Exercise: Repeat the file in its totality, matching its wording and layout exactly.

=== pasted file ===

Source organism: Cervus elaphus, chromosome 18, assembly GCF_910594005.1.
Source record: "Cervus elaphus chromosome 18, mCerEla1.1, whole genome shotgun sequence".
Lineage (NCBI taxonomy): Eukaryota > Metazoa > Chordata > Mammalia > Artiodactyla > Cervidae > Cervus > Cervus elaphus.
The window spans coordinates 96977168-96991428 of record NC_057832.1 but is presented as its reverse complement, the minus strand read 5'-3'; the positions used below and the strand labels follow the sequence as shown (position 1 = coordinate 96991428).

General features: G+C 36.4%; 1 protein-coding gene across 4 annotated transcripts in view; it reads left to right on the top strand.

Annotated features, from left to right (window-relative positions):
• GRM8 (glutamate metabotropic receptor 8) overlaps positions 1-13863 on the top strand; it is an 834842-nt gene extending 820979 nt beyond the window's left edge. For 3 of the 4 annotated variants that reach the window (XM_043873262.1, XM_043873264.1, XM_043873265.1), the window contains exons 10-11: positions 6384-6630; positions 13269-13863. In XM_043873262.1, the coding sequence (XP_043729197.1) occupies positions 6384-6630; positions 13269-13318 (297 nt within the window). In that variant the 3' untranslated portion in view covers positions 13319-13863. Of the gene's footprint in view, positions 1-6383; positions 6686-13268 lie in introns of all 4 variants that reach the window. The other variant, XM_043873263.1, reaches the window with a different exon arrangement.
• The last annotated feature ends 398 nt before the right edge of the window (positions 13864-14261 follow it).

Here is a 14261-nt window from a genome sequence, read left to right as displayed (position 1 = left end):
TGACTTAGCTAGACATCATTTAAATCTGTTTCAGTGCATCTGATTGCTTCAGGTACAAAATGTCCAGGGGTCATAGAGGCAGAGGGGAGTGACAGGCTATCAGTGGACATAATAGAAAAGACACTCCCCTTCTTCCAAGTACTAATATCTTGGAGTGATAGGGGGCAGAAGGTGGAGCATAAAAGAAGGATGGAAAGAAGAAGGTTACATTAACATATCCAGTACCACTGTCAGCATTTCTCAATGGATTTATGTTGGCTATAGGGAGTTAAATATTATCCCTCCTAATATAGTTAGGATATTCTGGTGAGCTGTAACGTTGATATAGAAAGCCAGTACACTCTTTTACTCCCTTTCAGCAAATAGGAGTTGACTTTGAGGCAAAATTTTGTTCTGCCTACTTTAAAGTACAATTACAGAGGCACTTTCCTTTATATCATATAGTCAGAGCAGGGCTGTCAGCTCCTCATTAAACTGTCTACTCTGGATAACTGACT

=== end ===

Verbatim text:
Source organism: Cervus elaphus, chromosome 18, assembly GCF_910594005.1.
Source record: "Cervus elaphus chromosome 18, mCerEla1.1, whole genome shotgun sequence".
Lineage (NCBI taxonomy): Eukaryota > Metazoa > Chordata > Mammalia > Artiodactyla > Cervidae > Cervus > Cervus elaphus.
The window spans coordinates 96977168-96991428 of record NC_057832.1 but is presented as its reverse complement, the minus strand read 5'-3'; the positions used below and the strand labels follow the sequence as shown (position 1 = coordinate 96991428).

General features: G+C 36.4%; 1 protein-coding gene across 4 annotated transcripts in view; it reads left to right on the top strand.

Annotated features, from left to right (window-relative positions):
• GRM8 (glutamate metabotropic receptor 8) overlaps positions 1-13863 on the top strand; it is an 834842-nt gene extending 820979 nt beyond the window's left edge. For 3 of the 4 annotated variants that reach the window (XM_043873262.1, XM_043873264.1, XM_043873265.1), the window contains exons 10-11: positions 6384-6630; positions 13269-13863. In XM_043873262.1, the coding sequence (XP_043729197.1) occupies positions 6384-6630; positions 13269-13318 (297 nt within the window). In that variant the 3' untranslated portion in view covers positions 13319-13863. Of the gene's footprint in view, positions 1-6383; positions 6686-13268 lie in introns of all 4 variants that reach the window. The other variant, XM_043873263.1, reaches the window with a different exon arrangement.
• The last annotated feature ends 398 nt before the right edge of the window (positions 13864-14261 follow it).

Here is a 14261-nt window from a genome sequence, read left to right as displayed (position 1 = left end):
TGACTTAGCTAGACATCATTTAAATCTGTTTCAGTGCATCTGATTGCTTCAGGTACAAAATGTCCAGGGGTCATAGAGGCAGAGGGGAGTGACAGGCTATCAGTGGACATAATAGAAAAGACACTCCCCTTCTTCCAAGTACTAATATCTTGGAGTGATAGGGGGCAGAAGGTGGAGCATAAAAGAAGGATGGAAAGAAGAAGGTTACATTAACATATCCAGTACCACTGTCAGCATTTCTCAATGGATTTATGTTGGCTATAGGGAGTTAAATATTATCCCTCCTAATATAGTTAGGATATTCTGGTGAGCTGTAACGTTGATATAGAAAGCCAGTACACTCTTTTACTCCCTTTCAGCAAATAGGAGTTGACTTTGAGGCAAAATTTTGTTCTGCCTACTTTAAAGTACAATTACAGAGGCACTTTCCTTTATATCATATAGTCAGAGCAGGGCTGTCAGCTCCTCATTAAACTGTCTACTCTGGATAACTGACT